As far as “Cartoonist” goes, I’m particularly interested in seeing how editorial writers and journalists make use of the tool. Will they develop meatier technical capabilities for themselves? I like the idea of authorities and their subjects being equalized by formal constraints, but I also wonder how much more a seasoned editorial writer or cartoonist could do. The myths that “the crowd is always wise” and that professional authority is irrelevant in the age of online journalism have always grated on me a bit because of the way they take populist spirit to a too-haughty level.
On a related note: I’m an undergrad with a background in student and freelance journalism. I mention this because I like to query friends and peers about what draws them to any one particular news outlet, and, JP, you’ll be pleased to hear, that good editorials and cartoons are almost a universal draw, even for those who might otherwise wretch at the thought of regularly reading the plain, old news.
Ryan, many thanks. In fact, I’m completely with you on the over-celebration of populism, and our initial push with Cartoonist will be for experts and newspeople, not for the general public (although we’ll release and open-source it generally, so there’s no telling what people will do with it).
Ian, one caveat on handing *anything* like this to editors: As a result of cutbacks and “added duties” over the last 10-15 years, most newspaper have forced their editorial writers and editors to take on the job of actually laying out their pages as well — often with no training in either graphic design or the software they are using.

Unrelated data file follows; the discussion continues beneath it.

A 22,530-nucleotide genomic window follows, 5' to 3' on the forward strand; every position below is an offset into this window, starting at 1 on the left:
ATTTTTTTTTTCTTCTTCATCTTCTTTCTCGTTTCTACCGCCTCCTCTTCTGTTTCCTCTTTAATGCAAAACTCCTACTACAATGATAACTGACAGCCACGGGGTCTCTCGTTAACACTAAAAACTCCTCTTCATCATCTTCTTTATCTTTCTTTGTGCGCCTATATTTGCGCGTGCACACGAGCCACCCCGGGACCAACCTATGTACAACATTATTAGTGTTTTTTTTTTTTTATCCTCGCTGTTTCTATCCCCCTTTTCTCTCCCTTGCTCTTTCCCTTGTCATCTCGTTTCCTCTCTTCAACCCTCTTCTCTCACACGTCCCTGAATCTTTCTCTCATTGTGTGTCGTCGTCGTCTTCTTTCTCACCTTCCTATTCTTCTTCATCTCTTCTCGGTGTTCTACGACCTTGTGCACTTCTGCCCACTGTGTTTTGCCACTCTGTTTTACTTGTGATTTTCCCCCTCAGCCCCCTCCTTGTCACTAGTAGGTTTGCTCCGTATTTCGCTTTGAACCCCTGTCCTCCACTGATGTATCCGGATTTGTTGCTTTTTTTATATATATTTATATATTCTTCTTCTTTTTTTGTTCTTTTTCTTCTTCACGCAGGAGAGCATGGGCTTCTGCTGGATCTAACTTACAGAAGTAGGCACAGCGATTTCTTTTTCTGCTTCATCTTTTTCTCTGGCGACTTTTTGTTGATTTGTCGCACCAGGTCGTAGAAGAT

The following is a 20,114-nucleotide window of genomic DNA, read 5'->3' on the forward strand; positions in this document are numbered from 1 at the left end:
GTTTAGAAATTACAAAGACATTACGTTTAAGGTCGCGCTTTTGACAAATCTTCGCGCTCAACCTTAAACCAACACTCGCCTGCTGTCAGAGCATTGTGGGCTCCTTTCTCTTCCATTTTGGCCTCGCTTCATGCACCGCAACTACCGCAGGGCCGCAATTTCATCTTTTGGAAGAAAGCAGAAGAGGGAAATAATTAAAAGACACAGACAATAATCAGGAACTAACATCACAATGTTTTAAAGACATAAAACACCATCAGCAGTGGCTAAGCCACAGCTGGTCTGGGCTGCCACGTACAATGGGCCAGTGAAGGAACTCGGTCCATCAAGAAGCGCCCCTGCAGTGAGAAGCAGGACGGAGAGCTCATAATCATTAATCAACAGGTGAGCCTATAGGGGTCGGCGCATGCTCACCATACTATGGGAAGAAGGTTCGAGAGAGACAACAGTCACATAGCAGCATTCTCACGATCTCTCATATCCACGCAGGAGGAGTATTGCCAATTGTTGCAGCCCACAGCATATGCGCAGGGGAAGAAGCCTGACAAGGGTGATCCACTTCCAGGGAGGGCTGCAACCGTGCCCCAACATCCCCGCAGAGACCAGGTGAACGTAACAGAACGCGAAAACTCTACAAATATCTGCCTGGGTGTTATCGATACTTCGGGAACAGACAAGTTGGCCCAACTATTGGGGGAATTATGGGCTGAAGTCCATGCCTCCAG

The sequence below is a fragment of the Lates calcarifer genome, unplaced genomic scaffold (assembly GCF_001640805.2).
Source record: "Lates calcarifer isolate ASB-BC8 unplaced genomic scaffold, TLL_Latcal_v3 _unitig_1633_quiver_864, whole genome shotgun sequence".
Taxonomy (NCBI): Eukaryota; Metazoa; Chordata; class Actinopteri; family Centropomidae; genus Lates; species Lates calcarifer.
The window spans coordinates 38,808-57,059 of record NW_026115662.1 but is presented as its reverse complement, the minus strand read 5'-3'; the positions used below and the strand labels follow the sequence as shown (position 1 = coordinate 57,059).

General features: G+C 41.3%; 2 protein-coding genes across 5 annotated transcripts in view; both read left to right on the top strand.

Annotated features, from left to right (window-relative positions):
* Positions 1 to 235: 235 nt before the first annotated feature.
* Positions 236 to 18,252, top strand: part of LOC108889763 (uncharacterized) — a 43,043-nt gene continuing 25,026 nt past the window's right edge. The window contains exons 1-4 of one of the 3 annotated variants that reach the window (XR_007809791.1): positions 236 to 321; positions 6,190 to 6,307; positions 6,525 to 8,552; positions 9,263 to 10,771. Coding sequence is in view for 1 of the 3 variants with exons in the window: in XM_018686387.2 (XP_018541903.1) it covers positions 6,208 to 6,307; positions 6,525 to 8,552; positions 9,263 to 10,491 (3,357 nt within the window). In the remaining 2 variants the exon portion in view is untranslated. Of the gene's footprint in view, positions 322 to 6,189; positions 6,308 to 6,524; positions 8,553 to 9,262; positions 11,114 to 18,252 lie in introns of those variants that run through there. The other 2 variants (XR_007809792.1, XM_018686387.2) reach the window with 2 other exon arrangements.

The results have not been pretty. Just sticking to edit toons, I’ve seen them stretch vertical art to fit horizontal spaces, drop large files into small image boxes without resizing (thereby cropping out most of the cartoon), and enlarging lo-rez thumbnails to 3 column-widths or more. In the mid-90s, after one of my cartoons ran in my local paper as unreadable bits, I confronted my editor; he had been scanning in the art himself, but had never been shown how to calibrate the settings, and so everything was going in at 50 dpi, not the 600 dpi it needed to be.
My point is: you could create a great tool, but without the proper training, editors and publisher will just make a hash of it.
Congratulations on the fellowship, Dr. B.
Your lecture to our class at the University of Baltimore was startling and remarkable.
I’ll never look at airport security, or even ice cream, the same way again.
Responding to two of JP’s comments that got lost in spam again (sorry!)
I know Mark Fiore’s work of course, and thanks for the suggestion of Tom Meyer. I’ll see what we can do to get in touch with them.
On editors, you’re very correct of course. While I haven’t experienced this in print, I have experienced it online, where supposedly real estate is at less of a premium.
Part of our development plan includes working closely with editors to consider issues of workflow and usage. It doesn’t guarantee we’ll avoid the issues you mention, but it’s a start.